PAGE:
Belvoir Brewery is a Leicestershire brewery, just a stone’s throw from Melton Mowbray – home of pies and cheese fairs. It’s now 20 years old, which isn’t ancient by any measure but certainly means it pre-dates the craft beer revolution.
They have a number of beers in their core range – the website lists 8, although curiously leaves out possibly their best known beer, Melton Red – but as is often the way, there’s a lot of duplication. The bulk of the range fall within a 1% ABV spread, many of which look surprisingly similar.
The bottles I picked up are from the top end of the strength range, and are all traditional British ales.
Peacock’s Glory is a 4.7% Premium Bitter. It’s a golden ale, fairly flat and with little or no head apparent. The aroma is light and a little sweet, with a touch of perfumed tree blossom and just a hint of spice.
In the mouth, more gentle sweetness and a biscuity edge, with just a touch of bitterness at the very end. Unremarkable, but a decent and drinkable bitter.
Melton Red is a 4.3% beer named for the local town of Melton Mowbray. It’s a gloriously rich, amber coloured beer with a soft but more pronounced head. The aroma is sweet, with toffee and dark honey.
In the mouth, the toffee persists and is joined by sharp blackcurrants and a nice, robust bitter kick at the end. A classic and very quaffable amber ale.
Old Darby Strong Ale is pushing the boundries of “strong”, at a mighty … 5.1% ABV. It’s a dark ruby ale, with a very fleeting head that leaves the beer looking flat in short order. The nose is rich, with toffee, sweet sticky malt and just a hint of dark berries.
It’s initially sweet in the mouth, a dark maltiness that tastes almost like unfermented wort. The carbonation is subtle to the point of inperceptibility and the bitterness is almost as understated. It’s actually very nice; a real ‘old ale’ feel to it, even if it fails to pack the punch suggested by the ‘strong’ in its name.
Oatmeal Stout is a classic 4.3% stout; a deep dark brown coloured beer with a fine textured tan head. The aroma is perfect, with treacle and burnt sugar notes.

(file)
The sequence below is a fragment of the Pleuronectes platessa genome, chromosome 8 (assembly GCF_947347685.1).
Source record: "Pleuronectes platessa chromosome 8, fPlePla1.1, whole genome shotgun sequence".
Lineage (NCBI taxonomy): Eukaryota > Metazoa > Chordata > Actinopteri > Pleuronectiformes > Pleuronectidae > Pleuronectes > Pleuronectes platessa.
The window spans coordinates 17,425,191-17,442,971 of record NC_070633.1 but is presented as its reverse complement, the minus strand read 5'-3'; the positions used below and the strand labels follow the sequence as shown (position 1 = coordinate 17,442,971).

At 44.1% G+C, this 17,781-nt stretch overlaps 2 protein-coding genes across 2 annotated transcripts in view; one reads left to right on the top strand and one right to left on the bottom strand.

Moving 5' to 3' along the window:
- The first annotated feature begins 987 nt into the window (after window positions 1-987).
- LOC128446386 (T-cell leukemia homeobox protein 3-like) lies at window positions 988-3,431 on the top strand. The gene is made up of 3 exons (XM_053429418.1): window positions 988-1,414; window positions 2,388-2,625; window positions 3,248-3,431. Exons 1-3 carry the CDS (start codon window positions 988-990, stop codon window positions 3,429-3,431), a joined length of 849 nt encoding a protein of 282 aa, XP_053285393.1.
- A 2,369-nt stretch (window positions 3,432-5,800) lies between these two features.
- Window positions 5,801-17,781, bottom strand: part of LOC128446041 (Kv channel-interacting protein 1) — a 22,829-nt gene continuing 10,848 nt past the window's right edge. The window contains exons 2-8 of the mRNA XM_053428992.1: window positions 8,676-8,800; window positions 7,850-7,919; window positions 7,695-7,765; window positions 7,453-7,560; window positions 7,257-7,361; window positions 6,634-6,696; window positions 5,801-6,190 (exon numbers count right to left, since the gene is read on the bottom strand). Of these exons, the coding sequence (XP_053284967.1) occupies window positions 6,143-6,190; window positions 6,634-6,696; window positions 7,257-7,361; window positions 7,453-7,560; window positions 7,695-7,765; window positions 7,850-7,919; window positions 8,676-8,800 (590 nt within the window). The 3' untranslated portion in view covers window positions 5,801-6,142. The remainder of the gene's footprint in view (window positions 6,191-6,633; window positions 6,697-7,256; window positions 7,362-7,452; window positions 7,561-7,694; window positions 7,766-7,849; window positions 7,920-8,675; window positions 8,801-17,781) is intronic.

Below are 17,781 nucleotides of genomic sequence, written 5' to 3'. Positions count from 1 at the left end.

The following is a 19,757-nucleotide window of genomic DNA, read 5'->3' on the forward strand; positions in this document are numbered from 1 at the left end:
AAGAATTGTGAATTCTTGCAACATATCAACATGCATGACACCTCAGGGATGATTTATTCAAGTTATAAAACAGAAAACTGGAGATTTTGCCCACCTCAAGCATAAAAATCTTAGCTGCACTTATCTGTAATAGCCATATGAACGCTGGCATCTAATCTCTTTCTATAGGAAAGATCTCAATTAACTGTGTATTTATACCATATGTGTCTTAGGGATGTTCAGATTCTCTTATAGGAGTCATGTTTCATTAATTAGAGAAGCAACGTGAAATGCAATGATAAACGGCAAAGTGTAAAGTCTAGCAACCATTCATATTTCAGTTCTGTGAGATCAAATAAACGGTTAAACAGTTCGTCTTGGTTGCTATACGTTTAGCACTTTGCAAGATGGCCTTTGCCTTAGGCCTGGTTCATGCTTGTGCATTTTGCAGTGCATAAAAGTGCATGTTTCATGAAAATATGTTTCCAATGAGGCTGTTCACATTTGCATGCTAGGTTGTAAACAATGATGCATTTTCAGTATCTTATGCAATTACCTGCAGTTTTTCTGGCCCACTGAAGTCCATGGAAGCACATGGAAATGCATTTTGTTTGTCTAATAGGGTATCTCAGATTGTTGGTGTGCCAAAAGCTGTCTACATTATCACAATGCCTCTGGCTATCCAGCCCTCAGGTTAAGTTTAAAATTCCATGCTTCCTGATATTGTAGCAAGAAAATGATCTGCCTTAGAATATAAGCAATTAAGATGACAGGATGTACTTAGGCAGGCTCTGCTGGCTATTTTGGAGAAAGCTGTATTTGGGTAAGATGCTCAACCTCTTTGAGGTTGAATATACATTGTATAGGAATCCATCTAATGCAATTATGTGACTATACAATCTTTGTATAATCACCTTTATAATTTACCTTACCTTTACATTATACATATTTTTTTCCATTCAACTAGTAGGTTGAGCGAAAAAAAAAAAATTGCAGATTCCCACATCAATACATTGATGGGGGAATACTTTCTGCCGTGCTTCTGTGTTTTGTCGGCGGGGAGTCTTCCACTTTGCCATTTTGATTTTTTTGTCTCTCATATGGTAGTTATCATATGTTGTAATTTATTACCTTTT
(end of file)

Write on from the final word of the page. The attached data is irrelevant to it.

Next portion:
In the mouth, it has a surprisingly light body – especially for an oatmeal stout – and lacks any real sweetness. The burnt sugar notes contribute to a building bitter kick at the end and if it just had a bit more body, it would be a great stout.
And that sums up Belvoir for me; the beers are all decent, traditional drinks that miss out on being remarkable by a narrow margin. There’s certainly nothing wrong with any of them, but there’s nothing tempting me to hunt them out again.
These are precisely the beers that came to mind when reading Boak & Bailey’s recent posts about why so many breweries are overlooked by beer bloggers. With over a thousand breweries to try, you have to be doing something special to stand out.
All of which brings us to Belvoir’s party trick – the USP they hope will set them apart from the pack.
The Blue Brew is a 4.2% ABV amber beer – so far, so conventional. But the Blue in the name refers to the fact that it’s blue cheese flavoured – or rather, that whey from Stilton is added. I love beer and I love blue cheese, so this should be heaven.
The aroma isn’t particularly cheesey, with light toffee and subtle red fruit notes. Beneath that, though, is a slightly sour edge – that slightly umami aroma that suggests a hint of aged blue (or is that the power of suggestion?)
Sadly, in the mouth that hint of cheese disappears – light caramel sweetness and a nondescript bitterness, this time joined by a slight metallic note. Not really a beer revolution, so much as a misfiring gimmick.